Lead your organization to serve in a sustainable manner.

I help you to enhance your systemic intelligence and to lead with awareness, generating well-being and effectiveness.

From Dependency to Autonomy with “LeadLoom©”: Transformative Impact on Leaders and Teams

One aspect of my job that I cherish is the opportunity to collaborate with extraordinary individuals who are not only remarkably intelligent but also successful. A consistent pattern I’ve observed among them is their adoption of an “open door” policy. As servant leaders, they ensure they are accessible to others, including peers, direct reports, and superiors, even during activities like writing emails, reviewing reports, or engaging in “thinking and creative time.”

While this approach has many benefits, as it provides support and resources that help others cope with high demands (akin to flow theory), it also inadvertently fosters a cycle of dependency. Let me elaborate further. Many of my clients share a common experience:

“At any given moment, a team member might enter my office with a problem—often multiple issues, to be honest—and spend 45 minutes lamenting the challenges we face and the resources we lack. Despite finding a solution or action plan by the end of these discussions, I’m left feeling drained and out of sync, while my colleagues often leave no better off than when they arrived. The aftermath leaves me feeling sympathetic yet frustrated, as I’m now behind schedule and forced to forgo personal time or well-being activities to catch up. It’s a lose-lose situation. Reflecting on these instances, I frequently find myself wishing my team members would show more initiative and independence. A change is imperative.”

Our internal conception of leadership often includes a predisposition towards problem-solving and aiding others, which defines our leadership identity. However, this identity can have mixed implications if not balanced properly. From a systemic viewpoint, if an employee approaches her leader with an issue and receives guidance, the likelihood of her repeating this behaviour increases with each encounter, creating a reinforcing loop of dependency. This loop emerges because seeking help becomes a path of least resistance, thereby inhibiting personal growth in problem-solving and independent thinking.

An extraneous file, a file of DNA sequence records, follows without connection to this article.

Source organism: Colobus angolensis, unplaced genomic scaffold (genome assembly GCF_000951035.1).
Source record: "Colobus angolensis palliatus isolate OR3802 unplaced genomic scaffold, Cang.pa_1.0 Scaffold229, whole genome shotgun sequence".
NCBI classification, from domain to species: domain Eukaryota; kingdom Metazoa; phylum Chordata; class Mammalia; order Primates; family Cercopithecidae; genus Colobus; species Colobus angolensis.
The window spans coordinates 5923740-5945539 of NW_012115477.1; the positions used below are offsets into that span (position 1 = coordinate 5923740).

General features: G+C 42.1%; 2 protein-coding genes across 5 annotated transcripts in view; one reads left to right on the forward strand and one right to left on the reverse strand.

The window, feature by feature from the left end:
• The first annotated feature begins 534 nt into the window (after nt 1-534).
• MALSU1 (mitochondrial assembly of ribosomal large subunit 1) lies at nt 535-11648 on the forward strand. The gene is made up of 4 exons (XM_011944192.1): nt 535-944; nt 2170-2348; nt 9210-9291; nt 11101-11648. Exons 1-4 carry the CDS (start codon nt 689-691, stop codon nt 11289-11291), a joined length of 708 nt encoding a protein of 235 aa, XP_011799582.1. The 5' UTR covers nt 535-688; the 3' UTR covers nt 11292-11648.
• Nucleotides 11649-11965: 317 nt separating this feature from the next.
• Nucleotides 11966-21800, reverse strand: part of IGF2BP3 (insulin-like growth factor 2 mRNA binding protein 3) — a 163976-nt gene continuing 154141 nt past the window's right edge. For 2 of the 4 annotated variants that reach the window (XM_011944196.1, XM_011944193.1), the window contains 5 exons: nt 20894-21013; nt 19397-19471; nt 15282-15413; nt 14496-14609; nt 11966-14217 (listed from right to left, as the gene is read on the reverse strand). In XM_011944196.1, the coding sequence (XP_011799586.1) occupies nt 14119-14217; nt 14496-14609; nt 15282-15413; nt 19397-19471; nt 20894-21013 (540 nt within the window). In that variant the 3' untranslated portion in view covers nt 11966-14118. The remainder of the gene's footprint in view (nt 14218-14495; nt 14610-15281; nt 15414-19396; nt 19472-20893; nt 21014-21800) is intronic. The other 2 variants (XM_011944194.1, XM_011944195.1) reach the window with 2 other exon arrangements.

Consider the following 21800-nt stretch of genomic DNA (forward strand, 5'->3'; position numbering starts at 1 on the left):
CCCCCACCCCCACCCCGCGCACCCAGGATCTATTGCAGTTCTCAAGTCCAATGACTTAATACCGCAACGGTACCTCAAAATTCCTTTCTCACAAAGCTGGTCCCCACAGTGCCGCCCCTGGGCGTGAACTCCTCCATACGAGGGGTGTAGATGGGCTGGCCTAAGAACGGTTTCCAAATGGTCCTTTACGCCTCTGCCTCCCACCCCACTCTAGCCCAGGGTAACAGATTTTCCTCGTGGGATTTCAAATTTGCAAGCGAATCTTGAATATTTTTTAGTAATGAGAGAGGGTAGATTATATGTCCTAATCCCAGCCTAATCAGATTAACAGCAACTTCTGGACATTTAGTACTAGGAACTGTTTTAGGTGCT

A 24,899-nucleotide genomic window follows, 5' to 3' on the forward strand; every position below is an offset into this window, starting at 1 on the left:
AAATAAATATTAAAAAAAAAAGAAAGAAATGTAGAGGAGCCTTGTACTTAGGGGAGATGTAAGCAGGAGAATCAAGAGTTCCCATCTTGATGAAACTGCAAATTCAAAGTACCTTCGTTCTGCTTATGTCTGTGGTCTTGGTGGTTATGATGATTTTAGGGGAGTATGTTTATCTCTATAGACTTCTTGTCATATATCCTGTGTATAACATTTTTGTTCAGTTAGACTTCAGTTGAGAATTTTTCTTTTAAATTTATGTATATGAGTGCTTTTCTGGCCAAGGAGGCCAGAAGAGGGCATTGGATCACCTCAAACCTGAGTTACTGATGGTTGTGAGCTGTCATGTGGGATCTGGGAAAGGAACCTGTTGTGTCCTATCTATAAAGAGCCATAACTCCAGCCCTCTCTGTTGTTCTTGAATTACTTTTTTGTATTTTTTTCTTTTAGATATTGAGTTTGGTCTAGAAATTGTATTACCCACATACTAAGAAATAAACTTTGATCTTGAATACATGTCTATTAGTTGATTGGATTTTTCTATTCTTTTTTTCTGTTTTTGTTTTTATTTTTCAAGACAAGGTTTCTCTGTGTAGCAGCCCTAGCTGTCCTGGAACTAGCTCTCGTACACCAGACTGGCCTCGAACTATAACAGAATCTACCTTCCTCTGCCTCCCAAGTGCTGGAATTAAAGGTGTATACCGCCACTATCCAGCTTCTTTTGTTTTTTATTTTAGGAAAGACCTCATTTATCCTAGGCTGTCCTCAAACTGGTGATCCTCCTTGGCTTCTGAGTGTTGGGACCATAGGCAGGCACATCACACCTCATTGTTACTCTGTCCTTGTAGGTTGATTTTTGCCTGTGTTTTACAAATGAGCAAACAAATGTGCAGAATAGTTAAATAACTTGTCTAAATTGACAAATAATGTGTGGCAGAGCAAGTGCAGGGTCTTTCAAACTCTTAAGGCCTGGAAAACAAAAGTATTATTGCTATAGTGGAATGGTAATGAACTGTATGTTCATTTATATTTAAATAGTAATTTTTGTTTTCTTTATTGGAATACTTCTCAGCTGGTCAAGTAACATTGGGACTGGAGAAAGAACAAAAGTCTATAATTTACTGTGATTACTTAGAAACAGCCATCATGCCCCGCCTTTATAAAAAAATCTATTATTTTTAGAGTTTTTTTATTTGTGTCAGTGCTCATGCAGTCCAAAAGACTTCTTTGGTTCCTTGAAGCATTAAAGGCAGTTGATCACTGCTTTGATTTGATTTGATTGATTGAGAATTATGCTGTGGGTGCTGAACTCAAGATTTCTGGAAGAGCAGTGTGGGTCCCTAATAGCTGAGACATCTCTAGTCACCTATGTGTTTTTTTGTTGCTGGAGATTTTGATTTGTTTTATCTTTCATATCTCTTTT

Examining this dynamic through a systemic lens reveals that leaders, intentionally or not, contribute to the perpetuation of this cycle. Fortunately, being part of the problem also means being part of the solution.

I’d like to share a solution that I’ve personally implemented and advised my clients on for over a decade, which I call “LeadLoom©.” This structured problem-solving framework promotes autonomy and enhances the problem-solving capabilities within an organization. I offer two versions of this framework: a simplified version and a full version.

I advise my clients to instruct their team members to come prepared with a document, often an Excel sheet, detailing the following when presenting a problem:

Simplified Version:

  1. Problem: A brief definition of the issue.
  2. Three Possible Solutions: Different approaches to address the problem.
  3. Pros of Each Solution: Benefits of each proposed solution.
  4. Cons of Each Solution: Drawbacks of each solution.
  5. Achieved Agreement: Documenting the chosen solution, finalized with the leader.

Full Version:

  1. Problem: A concise description of the issue.
  2. Three Possible Solutions: Various strategies to tackle the problem.
  3. Expected Impact: The anticipated effect of each solution, both quantitatively and qualitatively.
  4. Required Resources: Necessary resources for each solution.
  5. Pros of Each Solution: Advantages of each approach.
  6. Cons of Each Solution: Potential disadvantages.
  7. Achieved Agreement: The agreed-upon solution, decided in conjunction with the leader.
  8. Committed Next Steps: Action items following the agreement, documented with the leader.